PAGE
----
While Verizon has temporarily pushed back the release date of the DROID Charge after a 24-hour 4G LTE network outage yesterday, I did manage to get my hands on a review unit this afternoon.
The first thing I noticed was how sleek and futuristic this phone looks - it is just plain cool, in a way that no HTC or Motorola device even comes close to. The boot animation is probably the best on any DROID to date. It's shaped like it was designed to thwart radar detection - and it's pretty light to boot, a perception that is reinforced by the Charge's faux-carbon fiber battery cover.
We were all very excited to hear about the Google Docs for Android announcement this morning, and even more so when we learned it came with a special surprise feature: the ability to upload photos of physical documents from your Android phone and have them transcribed by Google Docs into editable text.
So, the first thing I was curious about, naturally, is just how well this new feature works in the real world. As you may have guessed from the title, not very. Let me show you the photos I tasked Google Docs for Android with transcribing.
Document 1: Printed handout:
Document 1 results:
OF CONSTITUTIONAL ANALYSIS ON DEFAMATÍON PUBLIC OFFICIALS GENERAL PURPOSE PUBLIC FIGURES LIMITED PUBLIC FIGURES WHERE MATTER OF PUBLIC CONCERN LIMITED PUBLIC FIGURE WHERE NOT MATTER OF PUBLIC CONCERN PRIVATE PERSONS WHERE MATTER OF PUBLIC CONCERN PRIVATE PERSONS WHERE NOT MATTER OF PUBLIC CONCERN ACTUAL MALICE.
The GO Dev Team, the people who brought you the popular apps GO SMS, GO Weather, and GO Launcher, are at it again, bringing you a contacts manager and dialer that is, quite frankly, stunning, both in functionality and aesthetics. It dropped into the market not 12 hours ago and is already getting very popular as well as garnering great reviews. Let's take a closer look, shall we?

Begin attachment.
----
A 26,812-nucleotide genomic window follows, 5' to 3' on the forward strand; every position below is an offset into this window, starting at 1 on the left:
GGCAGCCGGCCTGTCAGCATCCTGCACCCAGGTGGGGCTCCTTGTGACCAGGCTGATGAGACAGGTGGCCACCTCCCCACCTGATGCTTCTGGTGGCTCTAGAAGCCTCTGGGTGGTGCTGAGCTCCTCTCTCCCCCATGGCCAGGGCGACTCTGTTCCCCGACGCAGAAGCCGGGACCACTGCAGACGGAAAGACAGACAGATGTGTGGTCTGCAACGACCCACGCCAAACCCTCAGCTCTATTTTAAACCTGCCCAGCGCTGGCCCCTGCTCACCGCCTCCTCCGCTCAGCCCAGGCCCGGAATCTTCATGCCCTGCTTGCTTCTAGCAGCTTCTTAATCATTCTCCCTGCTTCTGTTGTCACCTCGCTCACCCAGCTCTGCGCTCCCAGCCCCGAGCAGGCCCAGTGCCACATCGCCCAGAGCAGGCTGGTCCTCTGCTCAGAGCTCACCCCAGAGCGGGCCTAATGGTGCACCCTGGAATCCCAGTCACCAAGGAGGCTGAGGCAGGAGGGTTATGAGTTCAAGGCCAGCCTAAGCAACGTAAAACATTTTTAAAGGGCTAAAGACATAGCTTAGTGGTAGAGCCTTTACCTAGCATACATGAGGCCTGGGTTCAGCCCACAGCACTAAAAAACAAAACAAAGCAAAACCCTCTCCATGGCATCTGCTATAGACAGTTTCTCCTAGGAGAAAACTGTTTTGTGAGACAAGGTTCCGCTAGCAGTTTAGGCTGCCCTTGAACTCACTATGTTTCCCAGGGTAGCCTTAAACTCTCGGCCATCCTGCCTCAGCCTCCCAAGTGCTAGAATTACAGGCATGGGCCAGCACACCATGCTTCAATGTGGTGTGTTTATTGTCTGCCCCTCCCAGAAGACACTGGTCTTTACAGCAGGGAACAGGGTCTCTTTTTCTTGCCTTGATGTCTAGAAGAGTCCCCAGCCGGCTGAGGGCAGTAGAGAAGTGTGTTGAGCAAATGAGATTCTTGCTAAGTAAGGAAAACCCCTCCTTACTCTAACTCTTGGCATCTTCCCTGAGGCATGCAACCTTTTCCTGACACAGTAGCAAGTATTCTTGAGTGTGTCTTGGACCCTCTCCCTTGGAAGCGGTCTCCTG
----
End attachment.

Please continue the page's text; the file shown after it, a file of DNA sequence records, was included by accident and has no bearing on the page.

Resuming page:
The first thing you'll notice upon installing it is that there are actually two parts to the application that will be called by your device separately: The dialer and the contacts manager.
Yesterday afternoon I unboxed an HTC Inspire 4G, the first Sense UI-equipped smartphone I've used. And let me say right now: I'm impressed. The interface has very little lag, is quite nice to look at, and very informative on the Inspire's large 4.3" LCD display. Anyway, I'll just direct you to my video hands-on:
Our full review of the Inspire 4G will be making its way to you next week, so be on the lookout.
Friday morning I received a surprise visit from UPS - and fortunately it wasn't the sort of surprise visit that requires me to then take a 20 lb. package over to my neighbor's place because the guy was too lazy to read the street number.
A somewhat hefty box, with a seemingly random sender name on it from Louisville, KY had been shipped overnight to my humble abode. I immediately knew it was a CR-48 laptop. Or a bomb. I signed up for the CR-48 Pilot Program moments after it was unveiled, but I certainly didn't expect to actually get a device - and definitely not so quickly.